THE SUMMATIVE SESSION
OCTOBER 4, 2011 7PM
Tuesday, October 4, 2011
Friday, May 20, 2011
Wednesday, May 18, 2011
BHFQU Open Critique 4/29 Lu Magnus
Lu Magnus, a gallery i was unaware of on the Lower East Side, opens on the ground floor of the street. you go down quite a number of steps until you wind up on the ground floor of the gallery. from the floor you look up and see the entrance and dozen or so stairs leading up to it, which almost functions like a balcony. a very unique space for a gallery with high ceilings of probably over 25 feet, it paradoxically cross-breeds the sunken below-ground feeling of a cavern with the airy impossibly high-ceiling spaciousness of a cathedral (sorry hope that doesn't sound like a real estate agent soundbyte). sure i have been in art spaces with comparably high ceilings, but they are more often than not derelict lofts, raw spaces, with that mossy Bushwick-Gowanus-y-concrete floor-exposed -radiator-DIY-wall- utter lack of lushness that this space seems to have.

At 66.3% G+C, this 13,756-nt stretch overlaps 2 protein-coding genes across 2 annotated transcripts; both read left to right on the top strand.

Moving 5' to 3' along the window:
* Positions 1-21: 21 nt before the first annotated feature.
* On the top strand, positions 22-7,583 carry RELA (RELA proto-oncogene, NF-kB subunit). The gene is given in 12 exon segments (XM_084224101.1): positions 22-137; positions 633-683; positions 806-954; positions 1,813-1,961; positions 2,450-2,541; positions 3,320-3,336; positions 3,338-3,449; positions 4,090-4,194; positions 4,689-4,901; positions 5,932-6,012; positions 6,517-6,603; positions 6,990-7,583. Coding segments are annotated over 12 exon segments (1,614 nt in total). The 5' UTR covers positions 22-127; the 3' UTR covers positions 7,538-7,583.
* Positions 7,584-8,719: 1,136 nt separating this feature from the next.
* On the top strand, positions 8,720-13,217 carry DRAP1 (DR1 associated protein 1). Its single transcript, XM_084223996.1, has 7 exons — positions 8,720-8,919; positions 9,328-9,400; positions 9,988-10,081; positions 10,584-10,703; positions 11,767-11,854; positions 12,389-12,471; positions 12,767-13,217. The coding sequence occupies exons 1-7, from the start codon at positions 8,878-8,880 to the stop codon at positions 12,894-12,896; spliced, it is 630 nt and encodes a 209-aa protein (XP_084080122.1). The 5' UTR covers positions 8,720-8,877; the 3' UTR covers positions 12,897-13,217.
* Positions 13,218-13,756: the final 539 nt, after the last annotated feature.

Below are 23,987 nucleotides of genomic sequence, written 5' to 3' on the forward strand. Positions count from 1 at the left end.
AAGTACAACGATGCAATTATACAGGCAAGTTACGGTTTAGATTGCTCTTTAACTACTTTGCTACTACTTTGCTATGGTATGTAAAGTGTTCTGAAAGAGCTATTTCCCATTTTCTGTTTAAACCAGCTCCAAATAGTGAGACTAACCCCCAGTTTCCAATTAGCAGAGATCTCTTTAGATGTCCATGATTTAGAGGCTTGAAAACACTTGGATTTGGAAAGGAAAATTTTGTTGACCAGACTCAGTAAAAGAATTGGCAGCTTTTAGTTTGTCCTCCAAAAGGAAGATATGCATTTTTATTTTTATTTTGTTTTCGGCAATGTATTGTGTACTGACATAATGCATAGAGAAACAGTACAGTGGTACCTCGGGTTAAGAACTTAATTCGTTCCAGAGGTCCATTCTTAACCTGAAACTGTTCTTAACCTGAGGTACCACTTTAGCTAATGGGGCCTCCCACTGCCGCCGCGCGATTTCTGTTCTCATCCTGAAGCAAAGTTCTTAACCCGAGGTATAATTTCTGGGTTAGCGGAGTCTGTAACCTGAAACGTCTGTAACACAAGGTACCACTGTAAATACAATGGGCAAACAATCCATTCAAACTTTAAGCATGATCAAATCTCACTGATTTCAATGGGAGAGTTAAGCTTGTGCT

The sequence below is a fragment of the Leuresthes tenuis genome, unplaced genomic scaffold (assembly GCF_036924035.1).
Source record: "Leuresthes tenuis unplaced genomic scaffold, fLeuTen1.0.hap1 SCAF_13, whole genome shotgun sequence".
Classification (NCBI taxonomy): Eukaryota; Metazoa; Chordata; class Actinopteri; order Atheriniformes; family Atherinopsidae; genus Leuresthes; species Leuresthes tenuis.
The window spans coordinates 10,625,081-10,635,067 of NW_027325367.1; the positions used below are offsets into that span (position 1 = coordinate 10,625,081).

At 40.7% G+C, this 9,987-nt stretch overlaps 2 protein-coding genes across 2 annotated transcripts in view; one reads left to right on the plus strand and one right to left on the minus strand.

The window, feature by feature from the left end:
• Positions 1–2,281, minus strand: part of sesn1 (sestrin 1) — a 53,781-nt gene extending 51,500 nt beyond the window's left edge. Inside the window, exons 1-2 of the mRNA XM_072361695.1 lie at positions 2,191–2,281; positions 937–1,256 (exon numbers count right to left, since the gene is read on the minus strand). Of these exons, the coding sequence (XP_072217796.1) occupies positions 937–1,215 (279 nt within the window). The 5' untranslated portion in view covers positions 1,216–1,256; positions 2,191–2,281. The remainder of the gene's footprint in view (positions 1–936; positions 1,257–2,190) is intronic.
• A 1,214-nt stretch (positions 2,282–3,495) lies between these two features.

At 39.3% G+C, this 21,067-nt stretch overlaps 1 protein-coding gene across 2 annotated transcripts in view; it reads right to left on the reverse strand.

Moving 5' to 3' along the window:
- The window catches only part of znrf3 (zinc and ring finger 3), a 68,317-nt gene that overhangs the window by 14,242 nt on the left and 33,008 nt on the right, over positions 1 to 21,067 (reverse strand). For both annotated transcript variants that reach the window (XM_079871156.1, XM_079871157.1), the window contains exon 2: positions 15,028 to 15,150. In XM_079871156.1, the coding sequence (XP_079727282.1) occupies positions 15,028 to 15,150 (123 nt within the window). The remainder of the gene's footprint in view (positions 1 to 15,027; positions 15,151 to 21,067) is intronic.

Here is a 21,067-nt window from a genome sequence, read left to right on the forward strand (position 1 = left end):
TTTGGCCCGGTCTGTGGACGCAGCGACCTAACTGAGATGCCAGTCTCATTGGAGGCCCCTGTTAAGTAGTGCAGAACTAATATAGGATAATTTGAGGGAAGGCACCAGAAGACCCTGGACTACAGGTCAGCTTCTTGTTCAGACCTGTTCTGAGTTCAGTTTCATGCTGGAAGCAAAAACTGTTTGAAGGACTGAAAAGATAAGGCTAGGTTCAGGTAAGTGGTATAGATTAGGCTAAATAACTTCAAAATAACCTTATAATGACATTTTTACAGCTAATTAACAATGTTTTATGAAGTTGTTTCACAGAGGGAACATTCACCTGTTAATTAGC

by the time i walk into BHFQU a pretty involved discussion has been going on for awhile. at first i don’t realize that the discussion is about the present show that is up—i assume we are just using the space because it is so large and convenient for a large gathering of people. at BHFQU i have this unconscious reflex that i have to block out whatever is on the walls of the space we are using, because whatever we are talking about is not going to have to do with whatever is on the walls. there is this subterranean barely conscious assumption at the far corners of my mind that the gallery we are using is the “establishment” or the institution, and the discourse we are having is below the radar and of a more unique ilk than the type of discourse we would be having were we officially tied with whatever institution we are squatting. unique how? less heterogeneous, less complicit with gallery or commercial interests—less sterile, less glib, less safe, less manufactured. maybe this is a romanticization: the itinerant guerilla counter-institutional artist creating a hybrid space of temporarily hijacking/transforming/catalyzing/activating an institutional space outside of the purview of institutional speech.